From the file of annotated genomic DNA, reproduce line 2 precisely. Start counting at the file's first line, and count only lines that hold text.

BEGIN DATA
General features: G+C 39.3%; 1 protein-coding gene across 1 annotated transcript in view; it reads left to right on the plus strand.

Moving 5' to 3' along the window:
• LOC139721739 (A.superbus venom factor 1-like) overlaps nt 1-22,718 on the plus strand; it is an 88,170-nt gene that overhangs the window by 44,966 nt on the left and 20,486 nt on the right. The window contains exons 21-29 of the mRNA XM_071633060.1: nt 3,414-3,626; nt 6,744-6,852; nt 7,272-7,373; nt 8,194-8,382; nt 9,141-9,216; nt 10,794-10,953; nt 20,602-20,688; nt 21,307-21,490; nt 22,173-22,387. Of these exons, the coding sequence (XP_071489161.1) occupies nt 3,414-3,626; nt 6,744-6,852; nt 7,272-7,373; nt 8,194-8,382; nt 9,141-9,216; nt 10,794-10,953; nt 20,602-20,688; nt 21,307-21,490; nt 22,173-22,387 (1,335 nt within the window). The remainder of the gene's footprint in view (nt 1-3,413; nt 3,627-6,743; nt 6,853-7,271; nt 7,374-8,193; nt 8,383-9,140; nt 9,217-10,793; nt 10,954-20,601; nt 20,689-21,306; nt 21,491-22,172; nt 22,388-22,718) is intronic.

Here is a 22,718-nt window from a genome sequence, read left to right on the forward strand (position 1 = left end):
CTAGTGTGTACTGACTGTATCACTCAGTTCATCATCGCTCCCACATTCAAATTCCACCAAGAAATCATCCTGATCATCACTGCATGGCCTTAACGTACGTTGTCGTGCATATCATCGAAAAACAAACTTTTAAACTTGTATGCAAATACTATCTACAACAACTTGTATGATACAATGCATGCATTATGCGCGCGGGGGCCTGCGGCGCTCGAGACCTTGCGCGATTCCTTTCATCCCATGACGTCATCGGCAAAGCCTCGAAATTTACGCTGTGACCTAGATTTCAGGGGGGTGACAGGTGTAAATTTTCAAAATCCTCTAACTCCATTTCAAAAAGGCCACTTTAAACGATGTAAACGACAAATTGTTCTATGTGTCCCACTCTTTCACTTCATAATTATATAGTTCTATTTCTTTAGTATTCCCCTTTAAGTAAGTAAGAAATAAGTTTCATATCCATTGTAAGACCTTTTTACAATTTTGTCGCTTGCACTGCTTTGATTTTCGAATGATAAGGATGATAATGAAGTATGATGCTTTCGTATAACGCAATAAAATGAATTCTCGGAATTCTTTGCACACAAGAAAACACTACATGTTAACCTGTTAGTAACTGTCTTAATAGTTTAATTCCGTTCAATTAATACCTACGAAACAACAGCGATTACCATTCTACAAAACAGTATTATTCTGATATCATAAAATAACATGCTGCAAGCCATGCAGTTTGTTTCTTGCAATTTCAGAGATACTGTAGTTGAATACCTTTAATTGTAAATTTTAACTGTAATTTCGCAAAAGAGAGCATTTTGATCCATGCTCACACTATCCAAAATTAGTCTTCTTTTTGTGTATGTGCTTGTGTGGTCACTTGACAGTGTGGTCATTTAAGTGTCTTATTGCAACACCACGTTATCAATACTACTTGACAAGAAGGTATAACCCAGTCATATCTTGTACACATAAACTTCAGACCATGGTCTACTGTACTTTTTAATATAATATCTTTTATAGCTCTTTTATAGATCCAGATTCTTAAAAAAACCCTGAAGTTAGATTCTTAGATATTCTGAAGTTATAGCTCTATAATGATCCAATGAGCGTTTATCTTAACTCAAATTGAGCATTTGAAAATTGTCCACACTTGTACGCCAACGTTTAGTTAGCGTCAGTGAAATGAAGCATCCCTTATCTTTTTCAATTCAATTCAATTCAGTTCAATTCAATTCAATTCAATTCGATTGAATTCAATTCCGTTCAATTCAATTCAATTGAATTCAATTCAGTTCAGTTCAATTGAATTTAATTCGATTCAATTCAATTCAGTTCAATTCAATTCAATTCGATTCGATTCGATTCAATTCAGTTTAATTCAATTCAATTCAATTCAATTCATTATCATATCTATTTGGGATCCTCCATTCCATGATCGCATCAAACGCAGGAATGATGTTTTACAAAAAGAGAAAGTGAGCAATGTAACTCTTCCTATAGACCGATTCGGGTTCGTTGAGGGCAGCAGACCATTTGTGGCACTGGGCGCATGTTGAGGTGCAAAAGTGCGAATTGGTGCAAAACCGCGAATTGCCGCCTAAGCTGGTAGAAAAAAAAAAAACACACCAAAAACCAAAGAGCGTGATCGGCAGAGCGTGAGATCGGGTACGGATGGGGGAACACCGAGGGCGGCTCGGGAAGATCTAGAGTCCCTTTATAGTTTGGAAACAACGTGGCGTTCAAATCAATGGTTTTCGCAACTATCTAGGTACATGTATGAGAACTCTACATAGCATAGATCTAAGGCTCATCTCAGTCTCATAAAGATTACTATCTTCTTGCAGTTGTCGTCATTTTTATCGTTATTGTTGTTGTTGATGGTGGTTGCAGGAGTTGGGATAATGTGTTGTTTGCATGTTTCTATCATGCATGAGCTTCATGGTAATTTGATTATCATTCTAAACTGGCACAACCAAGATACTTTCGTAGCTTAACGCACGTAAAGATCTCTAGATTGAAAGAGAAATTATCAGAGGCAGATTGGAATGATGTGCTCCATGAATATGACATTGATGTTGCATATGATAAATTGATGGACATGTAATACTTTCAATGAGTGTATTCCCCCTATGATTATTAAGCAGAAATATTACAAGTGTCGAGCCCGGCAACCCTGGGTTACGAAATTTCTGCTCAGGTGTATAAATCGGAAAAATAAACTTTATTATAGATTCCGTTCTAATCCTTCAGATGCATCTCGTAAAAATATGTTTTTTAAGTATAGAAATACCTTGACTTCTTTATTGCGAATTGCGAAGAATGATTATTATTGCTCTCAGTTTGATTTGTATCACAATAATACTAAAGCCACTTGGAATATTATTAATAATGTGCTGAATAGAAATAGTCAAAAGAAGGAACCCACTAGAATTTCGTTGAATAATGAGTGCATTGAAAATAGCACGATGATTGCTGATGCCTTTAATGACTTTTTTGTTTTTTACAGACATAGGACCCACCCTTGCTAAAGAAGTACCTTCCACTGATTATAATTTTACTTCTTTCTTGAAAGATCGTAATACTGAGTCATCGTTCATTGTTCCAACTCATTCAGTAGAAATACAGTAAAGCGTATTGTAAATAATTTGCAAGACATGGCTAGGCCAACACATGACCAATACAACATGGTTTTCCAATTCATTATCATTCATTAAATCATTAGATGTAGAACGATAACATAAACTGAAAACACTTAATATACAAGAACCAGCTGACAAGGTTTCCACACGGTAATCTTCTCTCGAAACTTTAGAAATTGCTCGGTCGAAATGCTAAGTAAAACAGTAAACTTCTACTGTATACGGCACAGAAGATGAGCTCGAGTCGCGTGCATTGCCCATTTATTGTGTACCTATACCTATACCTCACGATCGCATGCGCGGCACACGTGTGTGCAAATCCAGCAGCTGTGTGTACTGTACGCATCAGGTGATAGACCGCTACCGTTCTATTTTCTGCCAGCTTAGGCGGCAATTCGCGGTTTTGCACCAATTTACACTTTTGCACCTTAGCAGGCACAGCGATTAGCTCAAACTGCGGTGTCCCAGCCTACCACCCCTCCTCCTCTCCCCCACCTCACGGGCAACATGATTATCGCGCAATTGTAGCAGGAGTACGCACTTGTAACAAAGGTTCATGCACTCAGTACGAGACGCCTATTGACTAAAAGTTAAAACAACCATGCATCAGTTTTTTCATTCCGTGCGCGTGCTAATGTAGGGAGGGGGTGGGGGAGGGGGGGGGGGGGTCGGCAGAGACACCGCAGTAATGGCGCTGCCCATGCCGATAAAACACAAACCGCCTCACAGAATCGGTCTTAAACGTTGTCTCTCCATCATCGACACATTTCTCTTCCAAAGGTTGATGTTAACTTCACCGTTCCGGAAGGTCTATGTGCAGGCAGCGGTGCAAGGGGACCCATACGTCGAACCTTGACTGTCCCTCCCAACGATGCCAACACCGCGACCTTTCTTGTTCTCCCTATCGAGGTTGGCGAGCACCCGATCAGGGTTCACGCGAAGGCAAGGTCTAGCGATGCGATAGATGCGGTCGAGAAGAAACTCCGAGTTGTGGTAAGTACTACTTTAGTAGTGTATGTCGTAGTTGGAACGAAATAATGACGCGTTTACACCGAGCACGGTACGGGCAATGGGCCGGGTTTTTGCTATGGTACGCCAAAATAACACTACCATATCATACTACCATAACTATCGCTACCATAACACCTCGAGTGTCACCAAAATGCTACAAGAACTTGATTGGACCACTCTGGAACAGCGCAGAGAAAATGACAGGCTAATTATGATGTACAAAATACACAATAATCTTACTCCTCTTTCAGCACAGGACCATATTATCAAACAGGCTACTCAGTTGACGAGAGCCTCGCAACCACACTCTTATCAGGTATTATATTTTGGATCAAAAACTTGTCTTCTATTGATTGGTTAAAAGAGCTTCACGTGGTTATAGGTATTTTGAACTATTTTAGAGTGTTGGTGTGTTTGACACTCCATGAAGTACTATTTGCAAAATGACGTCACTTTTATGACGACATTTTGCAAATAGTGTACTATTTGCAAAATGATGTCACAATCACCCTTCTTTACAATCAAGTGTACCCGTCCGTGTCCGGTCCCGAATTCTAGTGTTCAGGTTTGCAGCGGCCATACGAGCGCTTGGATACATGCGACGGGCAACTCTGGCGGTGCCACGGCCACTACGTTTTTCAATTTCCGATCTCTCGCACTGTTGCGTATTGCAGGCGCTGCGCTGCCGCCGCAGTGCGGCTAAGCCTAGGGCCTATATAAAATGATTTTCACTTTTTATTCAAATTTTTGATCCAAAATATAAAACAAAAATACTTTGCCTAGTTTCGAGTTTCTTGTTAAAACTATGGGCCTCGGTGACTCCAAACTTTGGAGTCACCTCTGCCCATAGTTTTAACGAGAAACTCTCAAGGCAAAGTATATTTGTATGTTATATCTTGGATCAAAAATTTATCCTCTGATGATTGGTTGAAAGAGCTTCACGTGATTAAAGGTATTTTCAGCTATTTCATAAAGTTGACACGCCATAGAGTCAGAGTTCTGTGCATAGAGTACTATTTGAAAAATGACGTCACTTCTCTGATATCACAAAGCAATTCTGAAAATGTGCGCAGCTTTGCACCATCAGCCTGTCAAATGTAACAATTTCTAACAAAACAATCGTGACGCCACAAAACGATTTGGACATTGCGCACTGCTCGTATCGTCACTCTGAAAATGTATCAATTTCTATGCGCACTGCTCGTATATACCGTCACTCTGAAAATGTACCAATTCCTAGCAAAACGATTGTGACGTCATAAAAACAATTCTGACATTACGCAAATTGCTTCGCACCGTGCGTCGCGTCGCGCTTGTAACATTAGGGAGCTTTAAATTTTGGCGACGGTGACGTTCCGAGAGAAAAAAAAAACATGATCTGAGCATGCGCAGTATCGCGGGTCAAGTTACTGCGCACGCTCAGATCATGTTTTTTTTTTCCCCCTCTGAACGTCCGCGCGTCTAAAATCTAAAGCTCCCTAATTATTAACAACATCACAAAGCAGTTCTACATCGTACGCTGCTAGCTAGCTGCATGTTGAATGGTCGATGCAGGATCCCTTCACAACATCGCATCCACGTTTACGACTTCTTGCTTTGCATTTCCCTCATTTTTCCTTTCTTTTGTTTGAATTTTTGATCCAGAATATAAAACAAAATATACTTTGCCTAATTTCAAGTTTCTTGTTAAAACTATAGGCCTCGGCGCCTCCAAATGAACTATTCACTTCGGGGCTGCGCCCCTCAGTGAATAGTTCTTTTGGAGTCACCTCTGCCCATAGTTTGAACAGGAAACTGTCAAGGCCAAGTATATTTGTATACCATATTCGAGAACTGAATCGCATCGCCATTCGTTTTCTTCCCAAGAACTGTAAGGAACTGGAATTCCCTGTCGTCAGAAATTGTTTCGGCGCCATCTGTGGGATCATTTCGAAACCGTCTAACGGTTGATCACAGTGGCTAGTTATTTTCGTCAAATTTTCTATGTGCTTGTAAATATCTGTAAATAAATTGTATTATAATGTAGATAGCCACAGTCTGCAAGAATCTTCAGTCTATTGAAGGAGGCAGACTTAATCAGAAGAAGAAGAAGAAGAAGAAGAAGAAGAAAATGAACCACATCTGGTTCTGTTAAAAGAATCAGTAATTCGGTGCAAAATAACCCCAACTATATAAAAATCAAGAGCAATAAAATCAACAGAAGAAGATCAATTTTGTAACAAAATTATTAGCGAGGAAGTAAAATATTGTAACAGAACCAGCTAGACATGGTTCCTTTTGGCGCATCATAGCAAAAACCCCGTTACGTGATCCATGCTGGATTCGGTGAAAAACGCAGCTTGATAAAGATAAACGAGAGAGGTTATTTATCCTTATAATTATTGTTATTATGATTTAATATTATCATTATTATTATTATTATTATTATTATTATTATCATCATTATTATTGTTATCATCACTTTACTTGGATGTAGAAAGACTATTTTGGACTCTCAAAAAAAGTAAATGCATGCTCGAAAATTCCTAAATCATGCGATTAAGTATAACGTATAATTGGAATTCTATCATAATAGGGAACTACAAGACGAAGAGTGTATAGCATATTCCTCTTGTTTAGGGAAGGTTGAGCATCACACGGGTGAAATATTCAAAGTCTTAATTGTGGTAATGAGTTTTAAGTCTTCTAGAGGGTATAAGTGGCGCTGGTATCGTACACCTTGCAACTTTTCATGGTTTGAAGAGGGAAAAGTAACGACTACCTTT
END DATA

Moving 5' to 3' along the window: